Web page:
History in Structure

This site is entirely user-supported. See how you can help.

Croydon War Memorial

A Grade II* Listed Building in Croydon, London

More Photos »
Approximate Location Map
Large Map »

Coordinates

Latitude: 51.3723 / 51°22'20"N

Longitude: -0.0993 / 0°5'57"W

OS Eastings: 532392

OS Northings: 165405

OS Grid: TQ323654

Mapcode National: GBR GX.9MD

Mapcode Global: VHGRL.7RBW

Entry Name: Croydon War Memorial

Listing Date: 19 November 1973

Last Amended: 27 July 2017

Grade: II*

Source: Historic England

Source ID: 1268438

English Heritage Legacy ID: 461825

Location: Croydon, London, CR0

County: London

District: Croydon

Electoral Ward/Division: Fairfield

Parish: Non Civil Parish

Built-Up Area: Croydon

Traditional County: Surrey

Lieutenancy Area (Ceremonial County): Greater London

Church of England Parish: Croydon

Church of England Diocese: Southwark

Find accommodation in
Croydon

Summary


First and Second World War memorial erected 1921, by James Burford and Paul Montford.

Description

First and Second World War memorial erected 1921, by James Burford and Paul Montford.

MATERIALS: Portland stone cenotaph with bronze statuary.

DESCRIPTION: The memorial comprises a 9m high Portland stone pylon surmounted by a sarcophagus. A bronze cross flanked by the dates 1914 and 1918 sits at at the top of the pylon; the dates 1939 and 1945 were added subsequently. The pylon is inscribed: AND IN MEMORY OF THOSE / WHO LOST THEIR LIVES IN / WARS AND CONFLICTS SINCE. The base of the pylon is inscribed: A TRIBUTE TO THE MEN / AND WOMEN OF CROYDON / WHO DIED AND SUFFERED. The pylon and statuary sit on a pedestal.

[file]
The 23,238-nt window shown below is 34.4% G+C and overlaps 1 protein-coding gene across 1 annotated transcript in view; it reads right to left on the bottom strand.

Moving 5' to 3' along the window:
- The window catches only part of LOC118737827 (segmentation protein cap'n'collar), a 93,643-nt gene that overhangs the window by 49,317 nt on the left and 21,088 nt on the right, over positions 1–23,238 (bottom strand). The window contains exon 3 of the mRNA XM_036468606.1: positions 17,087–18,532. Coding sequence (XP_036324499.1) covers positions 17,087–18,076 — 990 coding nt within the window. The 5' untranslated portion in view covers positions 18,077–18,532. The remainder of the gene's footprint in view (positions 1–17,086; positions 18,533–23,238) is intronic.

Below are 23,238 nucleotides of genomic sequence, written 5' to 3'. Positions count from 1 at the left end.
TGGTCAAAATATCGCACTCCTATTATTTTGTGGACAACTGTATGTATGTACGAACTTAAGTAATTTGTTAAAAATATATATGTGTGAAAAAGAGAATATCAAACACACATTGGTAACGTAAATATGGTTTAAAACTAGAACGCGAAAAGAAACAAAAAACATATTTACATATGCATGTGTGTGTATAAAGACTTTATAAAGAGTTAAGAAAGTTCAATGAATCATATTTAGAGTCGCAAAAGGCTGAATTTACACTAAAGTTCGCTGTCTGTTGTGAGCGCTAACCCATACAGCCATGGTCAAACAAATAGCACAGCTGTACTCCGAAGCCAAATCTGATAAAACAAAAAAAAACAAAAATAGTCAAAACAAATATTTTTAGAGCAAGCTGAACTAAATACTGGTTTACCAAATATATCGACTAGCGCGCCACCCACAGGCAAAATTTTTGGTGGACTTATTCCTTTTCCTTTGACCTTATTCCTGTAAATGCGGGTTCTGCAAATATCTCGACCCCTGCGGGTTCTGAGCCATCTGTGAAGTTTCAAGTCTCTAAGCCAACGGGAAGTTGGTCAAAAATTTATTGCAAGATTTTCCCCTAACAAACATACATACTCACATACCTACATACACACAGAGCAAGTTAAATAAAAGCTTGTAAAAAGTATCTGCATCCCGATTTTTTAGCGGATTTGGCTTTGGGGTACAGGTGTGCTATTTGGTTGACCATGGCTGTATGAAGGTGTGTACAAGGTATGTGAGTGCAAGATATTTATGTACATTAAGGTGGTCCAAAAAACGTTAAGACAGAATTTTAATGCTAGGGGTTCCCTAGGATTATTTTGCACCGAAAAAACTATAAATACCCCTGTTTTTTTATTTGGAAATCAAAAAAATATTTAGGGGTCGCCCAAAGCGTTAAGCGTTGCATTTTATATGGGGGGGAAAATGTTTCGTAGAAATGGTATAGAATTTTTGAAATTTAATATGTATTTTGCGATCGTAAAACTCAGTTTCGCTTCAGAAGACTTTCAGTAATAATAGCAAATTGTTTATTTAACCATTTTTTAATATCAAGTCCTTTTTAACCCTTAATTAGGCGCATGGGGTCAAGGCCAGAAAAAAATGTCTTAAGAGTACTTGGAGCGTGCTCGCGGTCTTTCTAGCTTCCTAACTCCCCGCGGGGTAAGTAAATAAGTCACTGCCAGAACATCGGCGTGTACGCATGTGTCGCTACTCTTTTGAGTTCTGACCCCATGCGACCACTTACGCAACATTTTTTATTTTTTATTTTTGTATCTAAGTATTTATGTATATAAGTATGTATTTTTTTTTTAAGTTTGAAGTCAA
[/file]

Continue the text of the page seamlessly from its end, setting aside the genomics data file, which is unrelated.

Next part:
The left (north east) statue represents a soldier of the East Surrey Regiment dressing a wound on his own arm. He is sat on his greatcoat, with his rifle behind him and a Mills bomb at his feet. His water bottle is in his lap, and his puttees are covered with sacking. The soldier is helmetless, and has a field dressing around his head. The right (south west) statue shows a woman in civilian dress holding a child on her lap. She, too, is sat on a coat. Her right arm is stretched out towards the soldier, and is clutching a letter. Her face is also turned in the direction of the soldier, and her closed eyes indicate a connection between them. Her wedding ring is clearly visible, suggesting the three figures constitute a family. The base of the female figure is signed by both sculptor and founder.